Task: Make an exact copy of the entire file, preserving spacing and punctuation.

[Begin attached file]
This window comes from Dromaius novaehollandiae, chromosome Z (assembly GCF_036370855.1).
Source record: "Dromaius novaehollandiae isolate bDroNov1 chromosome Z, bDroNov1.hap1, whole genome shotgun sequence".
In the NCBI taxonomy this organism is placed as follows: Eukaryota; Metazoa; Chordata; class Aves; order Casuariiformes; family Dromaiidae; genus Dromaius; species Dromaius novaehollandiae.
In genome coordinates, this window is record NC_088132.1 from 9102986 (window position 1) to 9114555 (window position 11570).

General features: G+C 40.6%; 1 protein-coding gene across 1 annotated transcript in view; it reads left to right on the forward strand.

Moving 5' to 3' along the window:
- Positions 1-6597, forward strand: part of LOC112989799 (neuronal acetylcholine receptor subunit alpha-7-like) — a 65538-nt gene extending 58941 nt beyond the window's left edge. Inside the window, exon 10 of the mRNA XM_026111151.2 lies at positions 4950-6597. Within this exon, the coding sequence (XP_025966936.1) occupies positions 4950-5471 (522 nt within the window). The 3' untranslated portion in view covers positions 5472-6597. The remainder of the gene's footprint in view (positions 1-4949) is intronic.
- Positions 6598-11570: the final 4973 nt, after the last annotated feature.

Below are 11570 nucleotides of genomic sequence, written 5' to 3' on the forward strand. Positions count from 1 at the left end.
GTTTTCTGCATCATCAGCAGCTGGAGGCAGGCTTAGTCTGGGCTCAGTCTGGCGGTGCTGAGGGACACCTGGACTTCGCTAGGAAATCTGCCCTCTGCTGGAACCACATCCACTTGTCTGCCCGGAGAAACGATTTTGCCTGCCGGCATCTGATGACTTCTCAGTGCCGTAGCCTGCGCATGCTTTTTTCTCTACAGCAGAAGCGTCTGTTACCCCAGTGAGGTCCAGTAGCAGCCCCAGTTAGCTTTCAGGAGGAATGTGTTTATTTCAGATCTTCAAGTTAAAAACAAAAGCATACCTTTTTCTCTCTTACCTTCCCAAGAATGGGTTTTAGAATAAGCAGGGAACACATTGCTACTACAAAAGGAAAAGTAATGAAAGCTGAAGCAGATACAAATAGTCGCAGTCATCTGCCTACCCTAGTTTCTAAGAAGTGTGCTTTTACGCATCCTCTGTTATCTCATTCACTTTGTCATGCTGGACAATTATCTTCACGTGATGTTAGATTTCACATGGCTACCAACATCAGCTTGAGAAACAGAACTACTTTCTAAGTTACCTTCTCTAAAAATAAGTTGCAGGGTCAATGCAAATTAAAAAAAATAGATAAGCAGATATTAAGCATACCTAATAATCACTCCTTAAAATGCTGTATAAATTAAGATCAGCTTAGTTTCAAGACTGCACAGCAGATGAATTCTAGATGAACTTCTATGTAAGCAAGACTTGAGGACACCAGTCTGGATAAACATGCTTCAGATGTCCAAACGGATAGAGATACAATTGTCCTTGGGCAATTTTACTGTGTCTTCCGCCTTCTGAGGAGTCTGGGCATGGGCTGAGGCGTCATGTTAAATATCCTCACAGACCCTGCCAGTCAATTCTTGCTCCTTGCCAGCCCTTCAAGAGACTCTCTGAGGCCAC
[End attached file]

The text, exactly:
This window comes from Dromaius novaehollandiae, chromosome Z (assembly GCF_036370855.1).
Source record: "Dromaius novaehollandiae isolate bDroNov1 chromosome Z, bDroNov1.hap1, whole genome shotgun sequence".
In the NCBI taxonomy this organism is placed as follows: Eukaryota; Metazoa; Chordata; class Aves; order Casuariiformes; family Dromaiidae; genus Dromaius; species Dromaius novaehollandiae.
In genome coordinates, this window is record NC_088132.1 from 9102986 (window position 1) to 9114555 (window position 11570).

General features: G+C 40.6%; 1 protein-coding gene across 1 annotated transcript in view; it reads left to right on the forward strand.

Moving 5' to 3' along the window:
- Positions 1-6597, forward strand: part of LOC112989799 (neuronal acetylcholine receptor subunit alpha-7-like) — a 65538-nt gene extending 58941 nt beyond the window's left edge. Inside the window, exon 10 of the mRNA XM_026111151.2 lies at positions 4950-6597. Within this exon, the coding sequence (XP_025966936.1) occupies positions 4950-5471 (522 nt within the window). The 3' untranslated portion in view covers positions 5472-6597. The remainder of the gene's footprint in view (positions 1-4949) is intronic.
- Positions 6598-11570: the final 4973 nt, after the last annotated feature.

Below are 11570 nucleotides of genomic sequence, written 5' to 3' on the forward strand. Positions count from 1 at the left end.
GTTTTCTGCATCATCAGCAGCTGGAGGCAGGCTTAGTCTGGGCTCAGTCTGGCGGTGCTGAGGGACACCTGGACTTCGCTAGGAAATCTGCCCTCTGCTGGAACCACATCCACTTGTCTGCCCGGAGAAACGATTTTGCCTGCCGGCATCTGATGACTTCTCAGTGCCGTAGCCTGCGCATGCTTTTTTCTCTACAGCAGAAGCGTCTGTTACCCCAGTGAGGTCCAGTAGCAGCCCCAGTTAGCTTTCAGGAGGAATGTGTTTATTTCAGATCTTCAAGTTAAAAACAAAAGCATACCTTTTTCTCTCTTACCTTCCCAAGAATGGGTTTTAGAATAAGCAGGGAACACATTGCTACTACAAAAGGAAAAGTAATGAAAGCTGAAGCAGATACAAATAGTCGCAGTCATCTGCCTACCCTAGTTTCTAAGAAGTGTGCTTTTACGCATCCTCTGTTATCTCATTCACTTTGTCATGCTGGACAATTATCTTCACGTGATGTTAGATTTCACATGGCTACCAACATCAGCTTGAGAAACAGAACTACTTTCTAAGTTACCTTCTCTAAAAATAAGTTGCAGGGTCAATGCAAATTAAAAAAAATAGATAAGCAGATATTAAGCATACCTAATAATCACTCCTTAAAATGCTGTATAAATTAAGATCAGCTTAGTTTCAAGACTGCACAGCAGATGAATTCTAGATGAACTTCTATGTAAGCAAGACTTGAGGACACCAGTCTGGATAAACATGCTTCAGATGTCCAAACGGATAGAGATACAATTGTCCTTGGGCAATTTTACTGTGTCTTCCGCCTTCTGAGGAGTCTGGGCATGGGCTGAGGCGTCATGTTAAATATCCTCACAGACCCTGCCAGTCAATTCTTGCTCCTTGCCAGCCCTTCAAGAGACTCTCTGAGGCCAC